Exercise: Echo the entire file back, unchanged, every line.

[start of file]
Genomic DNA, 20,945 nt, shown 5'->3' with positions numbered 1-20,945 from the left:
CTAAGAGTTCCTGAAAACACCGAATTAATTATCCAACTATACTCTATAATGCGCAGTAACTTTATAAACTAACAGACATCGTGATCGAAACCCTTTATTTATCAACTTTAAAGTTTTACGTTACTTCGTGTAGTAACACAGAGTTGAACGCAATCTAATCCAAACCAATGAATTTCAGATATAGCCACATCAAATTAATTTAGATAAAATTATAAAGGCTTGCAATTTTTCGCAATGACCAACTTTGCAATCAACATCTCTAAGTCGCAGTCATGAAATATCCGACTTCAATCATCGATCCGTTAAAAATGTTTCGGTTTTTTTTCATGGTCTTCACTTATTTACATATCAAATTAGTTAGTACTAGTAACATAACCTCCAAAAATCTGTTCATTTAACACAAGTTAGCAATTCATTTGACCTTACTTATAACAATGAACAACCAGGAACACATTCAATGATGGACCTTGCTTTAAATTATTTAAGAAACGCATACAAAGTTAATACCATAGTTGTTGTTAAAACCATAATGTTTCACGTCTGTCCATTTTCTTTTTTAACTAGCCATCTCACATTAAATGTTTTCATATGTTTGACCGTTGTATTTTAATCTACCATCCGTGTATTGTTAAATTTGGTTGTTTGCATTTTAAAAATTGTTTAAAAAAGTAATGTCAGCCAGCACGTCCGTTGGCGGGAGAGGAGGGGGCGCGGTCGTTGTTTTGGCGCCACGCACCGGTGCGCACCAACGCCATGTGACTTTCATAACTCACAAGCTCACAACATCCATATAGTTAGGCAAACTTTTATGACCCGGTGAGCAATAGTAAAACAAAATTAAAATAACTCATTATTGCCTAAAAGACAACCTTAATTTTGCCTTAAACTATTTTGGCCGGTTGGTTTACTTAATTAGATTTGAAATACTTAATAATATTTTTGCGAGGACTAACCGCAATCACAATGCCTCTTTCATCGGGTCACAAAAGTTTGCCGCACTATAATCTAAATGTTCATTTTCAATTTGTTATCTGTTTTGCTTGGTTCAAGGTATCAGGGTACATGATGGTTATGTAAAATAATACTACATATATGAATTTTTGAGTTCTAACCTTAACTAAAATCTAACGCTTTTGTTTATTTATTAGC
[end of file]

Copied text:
Genomic DNA, 20,945 nt, shown 5'->3' with positions numbered 1-20,945 from the left:
CTAAGAGTTCCTGAAAACACCGAATTAATTATCCAACTATACTCTATAATGCGCAGTAACTTTATAAACTAACAGACATCGTGATCGAAACCCTTTATTTATCAACTTTAAAGTTTTACGTTACTTCGTGTAGTAACACAGAGTTGAACGCAATCTAATCCAAACCAATGAATTTCAGATATAGCCACATCAAATTAATTTAGATAAAATTATAAAGGCTTGCAATTTTTCGCAATGACCAACTTTGCAATCAACATCTCTAAGTCGCAGTCATGAAATATCCGACTTCAATCATCGATCCGTTAAAAATGTTTCGGTTTTTTTTCATGGTCTTCACTTATTTACATATCAAATTAGTTAGTACTAGTAACATAACCTCCAAAAATCTGTTCATTTAACACAAGTTAGCAATTCATTTGACCTTACTTATAACAATGAACAACCAGGAACACATTCAATGATGGACCTTGCTTTAAATTATTTAAGAAACGCATACAAAGTTAATACCATAGTTGTTGTTAAAACCATAATGTTTCACGTCTGTCCATTTTCTTTTTTAACTAGCCATCTCACATTAAATGTTTTCATATGTTTGACCGTTGTATTTTAATCTACCATCCGTGTATTGTTAAATTTGGTTGTTTGCATTTTAAAAATTGTTTAAAAAAGTAATGTCAGCCAGCACGTCCGTTGGCGGGAGAGGAGGGGGCGCGGTCGTTGTTTTGGCGCCACGCACCGGTGCGCACCAACGCCATGTGACTTTCATAACTCACAAGCTCACAACATCCATATAGTTAGGCAAACTTTTATGACCCGGTGAGCAATAGTAAAACAAAATTAAAATAACTCATTATTGCCTAAAAGACAACCTTAATTTTGCCTTAAACTATTTTGGCCGGTTGGTTTACTTAATTAGATTTGAAATACTTAATAATATTTTTGCGAGGACTAACCGCAATCACAATGCCTCTTTCATCGGGTCACAAAAGTTTGCCGCACTATAATCTAAATGTTCATTTTCAATTTGTTATCTGTTTTGCTTGGTTCAAGGTATCAGGGTACATGATGGTTATGTAAAATAATACTACATATATGAATTTTTGAGTTCTAACCTTAACTAAAATCTAACGCTTTTGTTTATTTATTAGC